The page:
Alaska’s nurse midwives take pride and find great inspiration in the fact that the field of nurse-midwifery has been largely influenced and shaped by an Alaskan who would become known the world over as the “Mother of Midwifery.”
Founder of the Juneau Family Health and Birth Center, Kay Kanne worked as a midwife for 30 years and was present at more than 1,000 births before her retirement in 2014. Throughout her career she helped shape state legislation relating to midwifery and also influenced policy at the national level through her dedicated work on behalf of nurse-midwife professional organizations.
In 2018, more than 13.7% of births in Alaska were attended by midwives, according to the U.S. Department of Health & Human Services, Centers for Disease Control and Prevention and the National Center for Health Statistics.
Applying their expertise to serve as primary healthcare providers for women and their children over the lifespan, certified nurse midwives do much more than attend childbirth. Being licensed as an advanced practice RN and providing comprehensive care before, during and after childbirth has helped to establish Alaska’s certified nurse-midwives (CNM) as some of the most well-compensated healthcare professionals in the state. In 2019, the Alaska Department of Labor and Workforce Development reported that CNMs in the state earned an average salary of $101,350.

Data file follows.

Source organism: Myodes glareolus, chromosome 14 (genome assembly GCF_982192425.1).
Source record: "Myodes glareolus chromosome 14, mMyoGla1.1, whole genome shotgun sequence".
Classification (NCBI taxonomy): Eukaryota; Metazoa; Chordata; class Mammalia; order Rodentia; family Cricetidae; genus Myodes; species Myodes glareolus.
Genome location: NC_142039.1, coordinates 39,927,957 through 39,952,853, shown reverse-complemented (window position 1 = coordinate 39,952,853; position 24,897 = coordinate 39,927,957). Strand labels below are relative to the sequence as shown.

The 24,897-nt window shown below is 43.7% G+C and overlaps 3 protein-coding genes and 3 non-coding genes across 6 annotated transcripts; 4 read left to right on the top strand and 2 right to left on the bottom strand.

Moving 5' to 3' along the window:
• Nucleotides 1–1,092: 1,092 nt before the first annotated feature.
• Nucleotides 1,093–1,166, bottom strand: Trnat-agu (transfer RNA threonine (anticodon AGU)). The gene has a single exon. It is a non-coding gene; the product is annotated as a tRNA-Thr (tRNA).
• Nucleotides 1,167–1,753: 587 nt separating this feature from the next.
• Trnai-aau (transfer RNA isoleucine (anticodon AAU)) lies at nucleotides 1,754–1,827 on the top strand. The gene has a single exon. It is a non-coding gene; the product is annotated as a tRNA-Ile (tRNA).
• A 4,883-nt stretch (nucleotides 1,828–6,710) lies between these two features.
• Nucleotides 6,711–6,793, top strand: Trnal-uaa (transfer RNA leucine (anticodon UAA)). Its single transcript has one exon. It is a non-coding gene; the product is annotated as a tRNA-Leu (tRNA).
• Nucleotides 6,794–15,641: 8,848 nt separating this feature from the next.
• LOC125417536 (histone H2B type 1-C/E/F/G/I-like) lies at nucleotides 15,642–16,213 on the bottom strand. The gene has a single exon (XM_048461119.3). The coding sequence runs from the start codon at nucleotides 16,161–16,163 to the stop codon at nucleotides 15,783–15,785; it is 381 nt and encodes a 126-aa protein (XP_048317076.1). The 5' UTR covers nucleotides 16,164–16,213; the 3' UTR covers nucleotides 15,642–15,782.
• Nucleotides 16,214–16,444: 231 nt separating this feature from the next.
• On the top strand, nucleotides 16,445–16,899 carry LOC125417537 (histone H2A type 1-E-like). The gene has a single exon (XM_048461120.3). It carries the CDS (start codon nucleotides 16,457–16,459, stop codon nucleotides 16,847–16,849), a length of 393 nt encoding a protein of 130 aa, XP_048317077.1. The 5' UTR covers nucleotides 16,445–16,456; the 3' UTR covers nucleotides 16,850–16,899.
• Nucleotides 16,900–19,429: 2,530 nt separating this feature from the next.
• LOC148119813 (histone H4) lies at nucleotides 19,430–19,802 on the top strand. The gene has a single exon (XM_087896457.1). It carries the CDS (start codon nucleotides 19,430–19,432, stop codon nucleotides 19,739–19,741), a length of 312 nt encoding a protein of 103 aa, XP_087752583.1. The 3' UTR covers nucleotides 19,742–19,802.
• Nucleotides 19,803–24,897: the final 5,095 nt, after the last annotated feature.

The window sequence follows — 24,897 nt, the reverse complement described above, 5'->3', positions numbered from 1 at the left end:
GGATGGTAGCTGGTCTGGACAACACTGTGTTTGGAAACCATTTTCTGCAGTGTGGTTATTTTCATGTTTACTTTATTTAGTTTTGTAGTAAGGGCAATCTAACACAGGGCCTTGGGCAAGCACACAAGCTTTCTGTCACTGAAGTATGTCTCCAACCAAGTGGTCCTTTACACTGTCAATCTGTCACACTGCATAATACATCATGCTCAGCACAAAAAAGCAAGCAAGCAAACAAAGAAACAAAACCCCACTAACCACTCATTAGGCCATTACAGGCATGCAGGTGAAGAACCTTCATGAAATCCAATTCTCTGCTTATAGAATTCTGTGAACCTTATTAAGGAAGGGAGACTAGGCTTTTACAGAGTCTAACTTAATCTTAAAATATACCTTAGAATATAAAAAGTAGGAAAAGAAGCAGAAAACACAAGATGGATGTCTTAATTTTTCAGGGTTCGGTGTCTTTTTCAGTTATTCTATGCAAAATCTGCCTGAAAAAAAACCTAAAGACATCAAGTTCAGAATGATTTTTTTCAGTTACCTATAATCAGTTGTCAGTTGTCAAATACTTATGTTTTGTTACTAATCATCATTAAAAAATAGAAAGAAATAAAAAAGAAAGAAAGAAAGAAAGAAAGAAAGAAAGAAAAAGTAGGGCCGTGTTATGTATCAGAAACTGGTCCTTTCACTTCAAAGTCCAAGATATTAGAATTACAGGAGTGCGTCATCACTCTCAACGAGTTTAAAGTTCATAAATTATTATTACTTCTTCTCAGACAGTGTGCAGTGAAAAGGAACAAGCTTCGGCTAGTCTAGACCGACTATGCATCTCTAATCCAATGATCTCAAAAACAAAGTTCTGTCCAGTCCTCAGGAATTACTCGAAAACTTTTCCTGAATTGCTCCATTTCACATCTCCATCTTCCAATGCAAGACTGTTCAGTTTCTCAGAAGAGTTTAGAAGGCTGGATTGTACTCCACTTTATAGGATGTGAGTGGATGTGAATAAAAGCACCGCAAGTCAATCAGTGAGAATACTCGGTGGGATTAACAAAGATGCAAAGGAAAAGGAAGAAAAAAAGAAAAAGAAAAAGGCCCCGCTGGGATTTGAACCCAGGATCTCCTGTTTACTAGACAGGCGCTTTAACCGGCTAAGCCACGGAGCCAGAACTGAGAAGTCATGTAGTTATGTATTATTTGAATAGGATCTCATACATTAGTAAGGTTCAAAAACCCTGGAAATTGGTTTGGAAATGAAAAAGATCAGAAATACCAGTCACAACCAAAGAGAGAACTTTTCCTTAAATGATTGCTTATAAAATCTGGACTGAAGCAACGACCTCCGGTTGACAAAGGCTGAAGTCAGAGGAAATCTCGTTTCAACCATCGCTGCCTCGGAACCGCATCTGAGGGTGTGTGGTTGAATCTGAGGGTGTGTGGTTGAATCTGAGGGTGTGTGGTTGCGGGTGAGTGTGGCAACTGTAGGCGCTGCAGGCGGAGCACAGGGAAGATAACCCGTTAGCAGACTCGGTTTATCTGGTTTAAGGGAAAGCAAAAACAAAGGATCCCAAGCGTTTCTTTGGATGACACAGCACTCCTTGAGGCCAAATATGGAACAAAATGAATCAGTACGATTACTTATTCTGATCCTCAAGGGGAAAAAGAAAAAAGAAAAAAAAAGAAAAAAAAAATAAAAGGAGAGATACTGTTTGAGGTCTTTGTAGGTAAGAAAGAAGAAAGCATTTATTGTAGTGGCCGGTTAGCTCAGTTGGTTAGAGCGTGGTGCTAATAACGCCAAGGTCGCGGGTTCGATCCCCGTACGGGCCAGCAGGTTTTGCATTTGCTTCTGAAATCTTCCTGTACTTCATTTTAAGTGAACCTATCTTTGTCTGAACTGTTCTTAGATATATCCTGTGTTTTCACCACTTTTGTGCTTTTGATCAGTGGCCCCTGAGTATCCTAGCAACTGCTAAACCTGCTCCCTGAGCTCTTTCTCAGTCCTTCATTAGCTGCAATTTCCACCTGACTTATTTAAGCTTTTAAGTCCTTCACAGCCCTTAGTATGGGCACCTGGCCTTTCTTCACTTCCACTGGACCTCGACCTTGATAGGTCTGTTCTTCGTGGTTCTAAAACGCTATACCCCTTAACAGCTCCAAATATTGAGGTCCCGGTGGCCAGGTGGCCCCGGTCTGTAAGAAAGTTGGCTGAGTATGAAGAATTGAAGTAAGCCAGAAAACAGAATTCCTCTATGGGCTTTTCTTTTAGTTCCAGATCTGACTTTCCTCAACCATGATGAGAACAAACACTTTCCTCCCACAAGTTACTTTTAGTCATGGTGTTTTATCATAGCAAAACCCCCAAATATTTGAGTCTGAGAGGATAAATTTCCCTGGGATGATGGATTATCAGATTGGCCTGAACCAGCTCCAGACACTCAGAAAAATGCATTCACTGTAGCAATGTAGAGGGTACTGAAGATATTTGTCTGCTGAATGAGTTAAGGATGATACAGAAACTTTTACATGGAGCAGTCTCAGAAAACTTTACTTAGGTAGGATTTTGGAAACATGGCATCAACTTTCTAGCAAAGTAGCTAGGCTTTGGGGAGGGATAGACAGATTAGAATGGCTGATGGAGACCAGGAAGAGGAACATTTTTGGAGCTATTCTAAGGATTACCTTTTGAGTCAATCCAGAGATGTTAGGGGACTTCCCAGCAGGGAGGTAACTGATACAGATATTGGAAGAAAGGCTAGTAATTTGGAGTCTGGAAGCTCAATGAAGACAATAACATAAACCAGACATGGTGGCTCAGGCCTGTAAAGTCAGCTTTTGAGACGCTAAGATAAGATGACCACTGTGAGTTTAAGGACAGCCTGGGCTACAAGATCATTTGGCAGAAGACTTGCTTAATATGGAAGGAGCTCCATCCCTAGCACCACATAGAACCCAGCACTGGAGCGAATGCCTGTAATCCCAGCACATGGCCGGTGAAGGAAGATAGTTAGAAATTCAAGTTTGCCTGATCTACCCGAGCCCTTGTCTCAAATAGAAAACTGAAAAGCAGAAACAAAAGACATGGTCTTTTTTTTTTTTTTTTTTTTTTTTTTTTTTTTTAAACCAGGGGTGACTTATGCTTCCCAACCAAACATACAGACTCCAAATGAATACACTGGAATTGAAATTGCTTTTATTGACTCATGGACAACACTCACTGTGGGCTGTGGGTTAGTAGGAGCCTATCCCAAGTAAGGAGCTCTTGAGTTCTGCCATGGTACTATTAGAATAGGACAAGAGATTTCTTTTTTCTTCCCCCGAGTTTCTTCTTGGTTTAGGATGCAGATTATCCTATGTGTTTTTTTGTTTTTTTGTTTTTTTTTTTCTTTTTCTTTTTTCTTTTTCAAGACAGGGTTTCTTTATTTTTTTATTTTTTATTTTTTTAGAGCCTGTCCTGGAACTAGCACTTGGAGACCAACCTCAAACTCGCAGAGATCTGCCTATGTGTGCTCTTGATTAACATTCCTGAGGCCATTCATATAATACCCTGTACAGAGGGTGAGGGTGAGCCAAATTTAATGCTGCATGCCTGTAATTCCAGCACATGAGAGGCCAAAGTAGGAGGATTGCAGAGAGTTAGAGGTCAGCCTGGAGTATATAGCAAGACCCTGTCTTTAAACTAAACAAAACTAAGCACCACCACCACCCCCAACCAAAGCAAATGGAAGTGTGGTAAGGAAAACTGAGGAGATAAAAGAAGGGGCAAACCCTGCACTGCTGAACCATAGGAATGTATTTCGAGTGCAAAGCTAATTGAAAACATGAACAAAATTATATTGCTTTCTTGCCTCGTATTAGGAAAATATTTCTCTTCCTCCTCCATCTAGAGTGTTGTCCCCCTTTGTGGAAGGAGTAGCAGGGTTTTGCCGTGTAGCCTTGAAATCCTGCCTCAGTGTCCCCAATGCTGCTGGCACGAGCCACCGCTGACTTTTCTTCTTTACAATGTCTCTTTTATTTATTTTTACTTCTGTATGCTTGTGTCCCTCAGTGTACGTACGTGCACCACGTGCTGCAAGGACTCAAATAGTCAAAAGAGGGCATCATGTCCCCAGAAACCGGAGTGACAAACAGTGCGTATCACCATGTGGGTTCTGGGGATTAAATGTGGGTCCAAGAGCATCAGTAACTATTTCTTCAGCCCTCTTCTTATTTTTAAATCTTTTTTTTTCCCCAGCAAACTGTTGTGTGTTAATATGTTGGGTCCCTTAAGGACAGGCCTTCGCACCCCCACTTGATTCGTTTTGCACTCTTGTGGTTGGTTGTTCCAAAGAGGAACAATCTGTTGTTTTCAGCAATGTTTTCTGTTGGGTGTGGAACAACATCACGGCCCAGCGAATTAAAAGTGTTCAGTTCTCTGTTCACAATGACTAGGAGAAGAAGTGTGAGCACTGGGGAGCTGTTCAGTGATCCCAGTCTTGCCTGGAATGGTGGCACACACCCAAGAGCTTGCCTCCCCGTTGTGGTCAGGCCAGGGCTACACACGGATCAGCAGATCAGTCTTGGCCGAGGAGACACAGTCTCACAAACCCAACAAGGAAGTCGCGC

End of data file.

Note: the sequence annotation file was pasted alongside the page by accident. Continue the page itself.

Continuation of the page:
A growing demand for the personalized care that CNMs provide is a major contributing factor in the strong job growth rate the field is experiencing, as the number of jobs for CNMs in the state is expected to increase by 9 percent over the 10-year period leading up to 2028. This is despite the fact that Alaska is already home to the highest concentration of jobs for certified nurse-midwives in the nation, with one out of every 714 jobs in the state being in the field of nurse-midwifery (Alaska Department of Labor and Workforce Development, 2014).
Steps to Becoming a Nurse-Midwife in Alaska
The Alaska Board of Nursing is responsible for regulating certified nurse-midwives in the state, who must meet the requirements for Advanced Nurse Practitioner (ANP) licensure before practicing the art and science of midwifery.
Becoming a nurse-midwife in Alaska starts by following the steps detailed in this guide:
Step 1. Earn a Qualifying Master’s Degree or Higher in Nurse Midwifery
In accordance with Alaska Nursing Statutes and Regulations, RNs interested in advanced practice licensure in nurse-midwifery must complete a nurse-midwife graduate program that is at least one year in duration and that includes at least 500 hours of supervised clinical practice. Acceptable master’s and doctoral programs are accredited by the Accreditation Commission for Midwifery Education (ACME).